Larvae develop on wisteria and various leguminous plants such as black locust, honeylocust, false indigo bush, soybean, (Amorpha) and Cassia species. A full-grown larva is about 2 inches long. It has a dark reddish brown head with large yellow eye patches. The prothoracic shield is brown and the abdomen is yellow with darker transverse stripes and spots.

A silverspotted skipper (Epargyreus clarus) perched on a leaf, where they tend to create nests of eggs.

During egg laying, females alight on potential host plants to attach single eggs to leaves. The eggs are green with a red top. After hatching, the young larvae make shelters on the apical halves of leaves by cutting a flap on the leaf margin, folding it over and attaching it with silk. Larger larvae often silk several leaves together to form shelters. They leave the shelters only to feed or to make larger shelters. When mature, the larvae pupate inside the leaf nest. The pupal stage gives rise to summer adults, but pupae formed in the fall spend the winter in the leaf nests. In the more northern parts of its range, one generation is normal, but three to four generations can occur in southern states.

Garden Insects of North America: The Ultimate Guide to Backyard Bugs
Second Edition
By Whitney Cranshaw & David Shetlar

This second edition of Garden Insects of North America solidifies its place as the most comprehensive guide to the common insects, mites, and other “bugs” found in the backyards and gardens of the United States and Canada. Featuring 3,300 full-color photos and concise, detailed text, this fully revised book covers the hundreds of species of insects and mites associated with fruits and vegetables, shade trees and shrubs, flowers and ornamental plants, and turfgrass—from aphids and bumble bees to leafhoppers and mealybugs to woollybears and yellowjacket wasps—and much more. This new edition also provides a greatly expanded treatment of common pollinators and flower visitors, the natural enemies of garden pests, and the earthworms, insects, and other arthropods that help with decomposing plant matter in the garden.

Designed to help you easily identify what you find in the garden, the book is organized by where insects are most likely to be seen—on leaves, shoots, flowers, roots, or soil. Photos are included throughout the book, next to detailed descriptions of the insects and their associated plants.

An indispensable guide to the natural microcosm in our backyards, Garden Insects of North America continues to be the definitive resource for amateur gardeners, insect lovers, and professional entomologists.

  • Revised and expanded edition covers most of the insects, mites, and other “bugs” one may find in yards or gardens in the United States and Canada—all in one handy volume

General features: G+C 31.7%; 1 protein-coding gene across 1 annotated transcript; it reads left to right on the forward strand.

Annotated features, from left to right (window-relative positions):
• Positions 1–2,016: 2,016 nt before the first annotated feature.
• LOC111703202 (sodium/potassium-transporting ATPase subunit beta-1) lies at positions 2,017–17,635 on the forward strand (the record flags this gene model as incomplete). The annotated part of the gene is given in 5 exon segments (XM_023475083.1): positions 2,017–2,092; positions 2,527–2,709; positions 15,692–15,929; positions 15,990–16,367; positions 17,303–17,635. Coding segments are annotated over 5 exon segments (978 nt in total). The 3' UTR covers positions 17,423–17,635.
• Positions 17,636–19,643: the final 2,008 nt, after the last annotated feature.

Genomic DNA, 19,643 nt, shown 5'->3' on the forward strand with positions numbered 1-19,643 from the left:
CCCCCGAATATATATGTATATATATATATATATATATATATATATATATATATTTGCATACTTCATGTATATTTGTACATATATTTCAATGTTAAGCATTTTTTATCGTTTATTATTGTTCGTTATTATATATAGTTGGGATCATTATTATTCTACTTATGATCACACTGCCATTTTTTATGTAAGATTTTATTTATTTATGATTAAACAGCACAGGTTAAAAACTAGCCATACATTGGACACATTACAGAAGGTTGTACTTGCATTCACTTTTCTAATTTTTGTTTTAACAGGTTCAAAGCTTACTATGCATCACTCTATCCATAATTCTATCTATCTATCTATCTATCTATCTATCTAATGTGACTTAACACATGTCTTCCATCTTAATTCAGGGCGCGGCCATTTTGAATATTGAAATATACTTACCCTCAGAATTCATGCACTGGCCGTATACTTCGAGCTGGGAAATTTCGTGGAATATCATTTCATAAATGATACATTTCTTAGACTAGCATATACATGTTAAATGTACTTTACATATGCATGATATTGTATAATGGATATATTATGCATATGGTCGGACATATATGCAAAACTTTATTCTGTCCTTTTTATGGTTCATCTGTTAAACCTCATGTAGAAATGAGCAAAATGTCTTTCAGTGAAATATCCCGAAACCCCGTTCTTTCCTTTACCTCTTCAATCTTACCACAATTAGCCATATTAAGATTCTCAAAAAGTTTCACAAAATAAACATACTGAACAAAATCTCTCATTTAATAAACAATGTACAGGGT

• Features more than 3,300 full-color photos, more than twice the illustrations of the first edition
  • Concise, informative text organized to help you easily identify insects and the plant injuries that they may cause

 

8 Perfect Gift Books for Mother’s Day

Still stumped about gifts this Mother’s Day? Princeton University Press offers a great variety of choices for nature lovers, biography buffs, and more. Here are just a few unique ideas.

Cranshaw Jacket

Is your mother a garden lover? Garden Insects of North America: The Ultimate Guide to Backyard Bugs by Whitney Cranshaw is the ultimate book for common insects and mites that can be found in yards or gardens. Whether she’s interested in finding out what has been damaging plants, or simply wants a comprehensive identification guide, this book is a must-have.

bees

The Bees in Your Backyard: A Guide to North America’s Bees by Joseph Wilson and Olivia Messinger Carril offers tips for identification and debunks an array of myths about bees. With other 900 full-color photos, as well as tips on how to attract bees to your backyard, there’s no doubt this is a wonderful choice for someone who loves natural history, gardening, and insects.

silent sparks jacket

What could be more magical than fireflies?  Silent Sparks: The Wondrous World of Fireflies by Sara Lewis is a fitting choice for lovers of beauty, mystery, and the biology behind the scenes. Silent Sparks details why and how fireflies make their light, providing a tour of the different species that span the globe.

offshore sea life howell OffShore Sea ID Guide

No matter which coast your mother loves to visit, there are perfect guides available to help her identify sea life. Offshore Sea Life ID Guide: West Coast and Offshore Sea Life ID Guide: East Coast are both full of beautiful photos to assist in the identification of whales, dolphins, sea lions, sharks, and more. The guide is ideal for beginners and experts alike.

Living on Paper

For the mother who loves to settle down with a good biography, Living on Paper: Letters from Iris Murdoch is the perfect gift. The book is unique in that it is composed from over 760 of Murdoch’s personal letters, offering unprecedented insight into her life and personality.